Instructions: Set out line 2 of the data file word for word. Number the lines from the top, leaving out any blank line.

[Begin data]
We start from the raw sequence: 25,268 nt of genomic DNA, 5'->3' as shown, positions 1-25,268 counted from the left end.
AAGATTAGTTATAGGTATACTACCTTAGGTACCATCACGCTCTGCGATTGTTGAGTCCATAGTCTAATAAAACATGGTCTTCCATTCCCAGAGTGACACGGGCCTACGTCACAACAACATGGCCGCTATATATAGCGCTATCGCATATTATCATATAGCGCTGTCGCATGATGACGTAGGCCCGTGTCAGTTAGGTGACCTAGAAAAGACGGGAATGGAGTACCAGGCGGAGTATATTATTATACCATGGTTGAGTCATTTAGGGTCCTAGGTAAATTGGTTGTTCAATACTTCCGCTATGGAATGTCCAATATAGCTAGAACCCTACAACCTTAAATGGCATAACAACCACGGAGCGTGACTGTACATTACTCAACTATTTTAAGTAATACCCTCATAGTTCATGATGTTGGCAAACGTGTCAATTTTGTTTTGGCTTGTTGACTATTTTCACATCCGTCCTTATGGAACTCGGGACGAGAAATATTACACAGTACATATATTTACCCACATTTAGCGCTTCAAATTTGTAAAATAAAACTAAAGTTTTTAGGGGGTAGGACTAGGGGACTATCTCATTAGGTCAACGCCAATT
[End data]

AAGATTAGTTATAGGTATACTACCTTAGGTACCATCACGCTCTGCGATTGTTGAGTCCATAGTCTAATAAAACATGGTCTTCCATTCCCAGAGTGACACGGGCCTACGTCACAACAACATGGCCGCTATATATAGCGCTATCGCATATTATCATATAGCGCTGTCGCATGATGACGTAGGCCCGTGTCAGTTAGGTGACCTAGAAAAGACGGGAATGGAGTACCAGGCGGAGTATATTATTATACCATGGTTGAGTCATTTAGGGTCCTAGGTAAATTGGTTGTTCAATACTTCCGCTATGGAATGTCCAATATAGCTAGAACCCTACAACCTTAAATGGCATAACAACCACGGAGCGTGACTGTACATTACTCAACTATTTTAAGTAATACCCTCATAGTTCATGATGTTGGCAAACGTGTCAATTTTGTTTTGGCTTGTTGACTATTTTCACATCCGTCCTTATGGAACTCGGGACGAGAAATATTACACAGTACATATATTTACCCACATTTAGCGCTTCAAATTTGTAAAATAAAACTAAAGTTTTTAGGGGGTAGGACTAGGGGACTATCTCATTAGGTCAACGCCAATT